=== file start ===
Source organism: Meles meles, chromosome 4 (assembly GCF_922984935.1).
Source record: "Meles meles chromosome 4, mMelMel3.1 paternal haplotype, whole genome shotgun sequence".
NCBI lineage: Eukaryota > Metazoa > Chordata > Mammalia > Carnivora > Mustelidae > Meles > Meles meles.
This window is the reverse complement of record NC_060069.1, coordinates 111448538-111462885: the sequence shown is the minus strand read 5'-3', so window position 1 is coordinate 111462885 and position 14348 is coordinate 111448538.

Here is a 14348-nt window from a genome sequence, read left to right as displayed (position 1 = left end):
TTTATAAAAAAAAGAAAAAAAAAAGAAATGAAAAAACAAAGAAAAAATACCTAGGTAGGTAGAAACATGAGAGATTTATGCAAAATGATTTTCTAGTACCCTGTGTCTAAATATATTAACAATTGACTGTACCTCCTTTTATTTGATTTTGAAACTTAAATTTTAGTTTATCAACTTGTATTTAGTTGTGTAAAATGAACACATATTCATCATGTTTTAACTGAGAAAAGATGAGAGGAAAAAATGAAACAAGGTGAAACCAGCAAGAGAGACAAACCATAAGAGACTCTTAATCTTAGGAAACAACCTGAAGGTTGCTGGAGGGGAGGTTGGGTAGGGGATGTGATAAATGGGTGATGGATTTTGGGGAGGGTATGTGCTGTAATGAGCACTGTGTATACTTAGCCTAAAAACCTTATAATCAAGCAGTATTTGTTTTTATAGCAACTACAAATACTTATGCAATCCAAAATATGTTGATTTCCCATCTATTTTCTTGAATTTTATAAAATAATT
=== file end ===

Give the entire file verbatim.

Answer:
Source organism: Meles meles, chromosome 4 (assembly GCF_922984935.1).
Source record: "Meles meles chromosome 4, mMelMel3.1 paternal haplotype, whole genome shotgun sequence".
NCBI lineage: Eukaryota > Metazoa > Chordata > Mammalia > Carnivora > Mustelidae > Meles > Meles meles.
This window is the reverse complement of record NC_060069.1, coordinates 111448538-111462885: the sequence shown is the minus strand read 5'-3', so window position 1 is coordinate 111462885 and position 14348 is coordinate 111448538.

Here is a 14348-nt window from a genome sequence, read left to right as displayed (position 1 = left end):
TTTATAAAAAAAAGAAAAAAAAAAGAAATGAAAAAACAAAGAAAAAATACCTAGGTAGGTAGAAACATGAGAGATTTATGCAAAATGATTTTCTAGTACCCTGTGTCTAAATATATTAACAATTGACTGTACCTCCTTTTATTTGATTTTGAAACTTAAATTTTAGTTTATCAACTTGTATTTAGTTGTGTAAAATGAACACATATTCATCATGTTTTAACTGAGAAAAGATGAGAGGAAAAAATGAAACAAGGTGAAACCAGCAAGAGAGACAAACCATAAGAGACTCTTAATCTTAGGAAACAACCTGAAGGTTGCTGGAGGGGAGGTTGGGTAGGGGATGTGATAAATGGGTGATGGATTTTGGGGAGGGTATGTGCTGTAATGAGCACTGTGTATACTTAGCCTAAAAACCTTATAATCAAGCAGTATTTGTTTTTATAGCAACTACAAATACTTATGCAATCCAAAATATGTTGATTTCCCATCTATTTTCTTGAATTTTATAAAATAATT